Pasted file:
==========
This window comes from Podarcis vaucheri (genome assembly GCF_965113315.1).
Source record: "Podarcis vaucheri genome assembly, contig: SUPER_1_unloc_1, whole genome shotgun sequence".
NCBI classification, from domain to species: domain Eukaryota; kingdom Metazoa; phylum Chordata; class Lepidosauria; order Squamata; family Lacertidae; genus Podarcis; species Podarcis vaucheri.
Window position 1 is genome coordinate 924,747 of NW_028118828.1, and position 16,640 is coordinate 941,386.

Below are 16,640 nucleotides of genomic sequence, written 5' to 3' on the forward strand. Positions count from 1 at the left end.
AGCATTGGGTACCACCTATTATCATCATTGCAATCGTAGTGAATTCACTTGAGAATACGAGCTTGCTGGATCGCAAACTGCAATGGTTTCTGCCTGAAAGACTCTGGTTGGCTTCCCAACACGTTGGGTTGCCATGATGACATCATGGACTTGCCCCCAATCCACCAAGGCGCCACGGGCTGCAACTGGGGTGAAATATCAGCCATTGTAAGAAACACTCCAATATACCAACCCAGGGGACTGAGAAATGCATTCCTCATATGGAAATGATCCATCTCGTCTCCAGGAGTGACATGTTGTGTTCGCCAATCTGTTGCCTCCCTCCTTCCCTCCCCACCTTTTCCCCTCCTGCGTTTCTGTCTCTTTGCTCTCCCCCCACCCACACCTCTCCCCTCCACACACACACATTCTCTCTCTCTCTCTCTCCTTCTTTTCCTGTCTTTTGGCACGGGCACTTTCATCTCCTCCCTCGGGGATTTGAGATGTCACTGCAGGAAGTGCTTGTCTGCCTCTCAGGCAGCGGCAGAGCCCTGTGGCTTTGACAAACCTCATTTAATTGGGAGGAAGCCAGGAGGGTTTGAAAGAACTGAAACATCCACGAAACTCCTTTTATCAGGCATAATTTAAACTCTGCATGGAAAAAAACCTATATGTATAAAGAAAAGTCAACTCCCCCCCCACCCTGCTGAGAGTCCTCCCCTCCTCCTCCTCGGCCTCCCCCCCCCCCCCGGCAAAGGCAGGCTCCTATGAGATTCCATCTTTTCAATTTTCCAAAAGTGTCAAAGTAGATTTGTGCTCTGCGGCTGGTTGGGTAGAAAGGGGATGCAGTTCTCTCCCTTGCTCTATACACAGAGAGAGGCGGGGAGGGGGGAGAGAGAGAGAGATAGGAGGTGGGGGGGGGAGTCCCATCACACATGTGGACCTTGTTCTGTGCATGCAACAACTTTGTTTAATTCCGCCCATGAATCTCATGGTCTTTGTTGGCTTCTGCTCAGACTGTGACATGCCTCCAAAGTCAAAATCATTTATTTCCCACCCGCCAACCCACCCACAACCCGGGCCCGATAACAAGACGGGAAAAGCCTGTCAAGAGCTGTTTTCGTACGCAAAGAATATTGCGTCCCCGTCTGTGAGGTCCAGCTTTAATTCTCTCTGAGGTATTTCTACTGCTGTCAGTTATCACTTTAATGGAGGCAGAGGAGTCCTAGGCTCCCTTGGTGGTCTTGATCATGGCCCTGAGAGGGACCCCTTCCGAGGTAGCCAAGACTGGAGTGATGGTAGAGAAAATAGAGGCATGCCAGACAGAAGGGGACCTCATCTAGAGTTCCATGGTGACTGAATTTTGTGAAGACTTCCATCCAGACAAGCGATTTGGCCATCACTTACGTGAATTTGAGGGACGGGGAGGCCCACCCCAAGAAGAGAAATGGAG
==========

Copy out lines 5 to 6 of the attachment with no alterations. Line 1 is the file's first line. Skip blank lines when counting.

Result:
Below are 16,640 nucleotides of genomic sequence, written 5' to 3' on the forward strand. Positions count from 1 at the left end.
AGCATTGGGTACCACCTATTATCATCATTGCAATCGTAGTGAATTCACTTGAGAATACGAGCTTGCTGGATCGCAAACTGCAATGGTTTCTGCCTGAAAGACTCTGGTTGGCTTCCCAACACGTTGGGTTGCCATGATGACATCATGGACTTGCCCCCAATCCACCAAGGCGCCACGGGCTGCAACTGGGGTGAAATATCAGCCATTGTAAGAAACACTCCAATATACCAACCCAGGGGACTGAGAAATGCATTCCTCATATGGAAATGATCCATCTCGTCTCCAGGAGTGACATGTTGTGTTCGCCAATCTGTTGCCTCCCTCCTTCCCTCCCCACCTTTTCCCCTCCTGCGTTTCTGTCTCTTTGCTCTCCCCCCACCCACACCTCTCCCCTCCACACACACACATTCTCTCTCTCTCTCTCTCCTTCTTTTCCTGTCTTTTGGCACGGGCACTTTCATCTCCTCCCTCGGGGATTTGAGATGTCACTGCAGGAAGTGCTTGTCTGCCTCTCAGGCAGCGGCAGAGCCCTGTGGCTTTGACAAACCTCATTTAATTGGGAGGAAGCCAGGAGGGTTTGAAAGAACTGAAACATCCACGAAACTCCTTTTATCAGGCATAATTTAAACTCTGCATGGAAAAAAACCTATATGTATAAAGAAAAGTCAACTCCCCCCCCACCCTGCTGAGAGTCCTCCCCTCCTCCTCCTCGGCCTCCCCCCCCCCCCCGGCAAAGGCAGGCTCCTATGAGATTCCATCTTTTCAATTTTCCAAAAGTGTCAAAGTAGATTTGTGCTCTGCGGCTGGTTGGGTAGAAAGGGGATGCAGTTCTCTCCCTTGCTCTATACACAGAGAGAGGCGGGGAGGGGGGAGAGAGAGAGAGATAGGAGGTGGGGGGGGGAGTCCCATCACACATGTGGACCTTGTTCTGTGCATGCAACAACTTTGTTTAATTCCGCCCATGAATCTCATGGTCTTTGTTGGCTTCTGCTCAGACTGTGACATGCCTCCAAAGTCAAAATCATTTATTTCCCACCCGCCAACCCACCCACAACCCGGGCCCGATAACAAGACGGGAAAAGCCTGTCAAGAGCTGTTTTCGTACGCAAAGAATATTGCGTCCCCGTCTGTGAGGTCCAGCTTTAATTCTCTCTGAGGTATTTCTACTGCTGTCAGTTATCACTTTAATGGAGGCAGAGGAGTCCTAGGCTCCCTTGGTGGTCTTGATCATGGCCCTGAGAGGGACCCCTTCCGAGGTAGCCAAGACTGGAGTGATGGTAGAGAAAATAGAGGCATGCCAGACAGAAGGGGACCTCATCTAGAGTTCCATGGTGACTGAATTTTGTGAAGACTTCCATCCAGACAAGCGATTTGGCCATCACTTACGTGAATTTGAGGGACGGGGAGGCCCACCCCAAGAAGAGAAATGGAG